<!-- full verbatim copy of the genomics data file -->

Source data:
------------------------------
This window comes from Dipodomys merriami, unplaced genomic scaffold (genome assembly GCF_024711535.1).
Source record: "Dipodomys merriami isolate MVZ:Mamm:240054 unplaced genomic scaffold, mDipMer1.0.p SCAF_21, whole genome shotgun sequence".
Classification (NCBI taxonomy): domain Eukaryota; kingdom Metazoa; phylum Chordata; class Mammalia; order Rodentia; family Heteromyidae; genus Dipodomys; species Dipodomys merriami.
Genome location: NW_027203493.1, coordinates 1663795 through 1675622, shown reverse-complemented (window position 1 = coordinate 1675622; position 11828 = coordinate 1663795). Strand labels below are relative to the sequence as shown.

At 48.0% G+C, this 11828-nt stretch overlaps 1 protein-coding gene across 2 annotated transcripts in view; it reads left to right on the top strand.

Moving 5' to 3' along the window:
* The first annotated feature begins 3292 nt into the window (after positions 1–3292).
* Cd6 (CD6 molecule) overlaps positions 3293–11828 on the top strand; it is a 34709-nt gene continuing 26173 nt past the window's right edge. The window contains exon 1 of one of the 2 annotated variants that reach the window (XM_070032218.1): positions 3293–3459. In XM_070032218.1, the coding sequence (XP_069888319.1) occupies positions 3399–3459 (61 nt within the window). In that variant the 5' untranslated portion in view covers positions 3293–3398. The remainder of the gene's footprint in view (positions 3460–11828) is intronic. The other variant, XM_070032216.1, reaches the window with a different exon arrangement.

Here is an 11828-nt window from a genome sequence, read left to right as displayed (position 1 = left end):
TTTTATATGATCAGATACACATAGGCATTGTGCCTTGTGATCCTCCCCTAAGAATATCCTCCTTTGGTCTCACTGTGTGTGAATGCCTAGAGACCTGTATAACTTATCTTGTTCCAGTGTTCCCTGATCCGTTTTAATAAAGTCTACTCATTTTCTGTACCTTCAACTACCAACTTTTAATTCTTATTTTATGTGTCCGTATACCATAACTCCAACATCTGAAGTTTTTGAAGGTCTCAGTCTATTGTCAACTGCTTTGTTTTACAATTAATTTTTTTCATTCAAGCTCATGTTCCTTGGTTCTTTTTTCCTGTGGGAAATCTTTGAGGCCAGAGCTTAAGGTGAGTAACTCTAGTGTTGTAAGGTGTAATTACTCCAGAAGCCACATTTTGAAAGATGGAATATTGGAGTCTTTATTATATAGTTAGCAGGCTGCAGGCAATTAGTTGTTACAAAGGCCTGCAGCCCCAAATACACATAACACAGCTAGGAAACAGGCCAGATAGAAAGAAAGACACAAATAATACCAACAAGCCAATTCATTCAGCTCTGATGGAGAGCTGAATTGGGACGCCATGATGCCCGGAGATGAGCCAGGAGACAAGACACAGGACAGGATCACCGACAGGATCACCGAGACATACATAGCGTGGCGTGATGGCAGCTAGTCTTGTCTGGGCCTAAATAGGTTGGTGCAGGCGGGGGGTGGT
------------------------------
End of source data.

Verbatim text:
This window comes from Dipodomys merriami, unplaced genomic scaffold (genome assembly GCF_024711535.1).
Source record: "Dipodomys merriami isolate MVZ:Mamm:240054 unplaced genomic scaffold, mDipMer1.0.p SCAF_21, whole genome shotgun sequence".
Classification (NCBI taxonomy): domain Eukaryota; kingdom Metazoa; phylum Chordata; class Mammalia; order Rodentia; family Heteromyidae; genus Dipodomys; species Dipodomys merriami.
Genome location: NW_027203493.1, coordinates 1663795 through 1675622, shown reverse-complemented (window position 1 = coordinate 1675622; position 11828 = coordinate 1663795). Strand labels below are relative to the sequence as shown.

At 48.0% G+C, this 11828-nt stretch overlaps 1 protein-coding gene across 2 annotated transcripts in view; it reads left to right on the top strand.

Moving 5' to 3' along the window:
* The first annotated feature begins 3292 nt into the window (after positions 1–3292).
* Cd6 (CD6 molecule) overlaps positions 3293–11828 on the top strand; it is a 34709-nt gene continuing 26173 nt past the window's right edge. The window contains exon 1 of one of the 2 annotated variants that reach the window (XM_070032218.1): positions 3293–3459. In XM_070032218.1, the coding sequence (XP_069888319.1) occupies positions 3399–3459 (61 nt within the window). In that variant the 5' untranslated portion in view covers positions 3293–3398. The remainder of the gene's footprint in view (positions 3460–11828) is intronic. The other variant, XM_070032216.1, reaches the window with a different exon arrangement.

Here is an 11828-nt window from a genome sequence, read left to right as displayed (position 1 = left end):
TTTTATATGATCAGATACACATAGGCATTGTGCCTTGTGATCCTCCCCTAAGAATATCCTCCTTTGGTCTCACTGTGTGTGAATGCCTAGAGACCTGTATAACTTATCTTGTTCCAGTGTTCCCTGATCCGTTTTAATAAAGTCTACTCATTTTCTGTACCTTCAACTACCAACTTTTAATTCTTATTTTATGTGTCCGTATACCATAACTCCAACATCTGAAGTTTTTGAAGGTCTCAGTCTATTGTCAACTGCTTTGTTTTACAATTAATTTTTTTCATTCAAGCTCATGTTCCTTGGTTCTTTTTTCCTGTGGGAAATCTTTGAGGCCAGAGCTTAAGGTGAGTAACTCTAGTGTTGTAAGGTGTAATTACTCCAGAAGCCACATTTTGAAAGATGGAATATTGGAGTCTTTATTATATAGTTAGCAGGCTGCAGGCAATTAGTTGTTACAAAGGCCTGCAGCCCCAAATACACATAACACAGCTAGGAAACAGGCCAGATAGAAAGAAAGACACAAATAATACCAACAAGCCAATTCATTCAGCTCTGATGGAGAGCTGAATTGGGACGCCATGATGCCCGGAGATGAGCCAGGAGACAAGACACAGGACAGGATCACCGACAGGATCACCGAGACATACATAGCGTGGCGTGATGGCAGCTAGTCTTGTCTGGGCCTAAATAGGTTGGTGCAGGCGGGGGGTGGT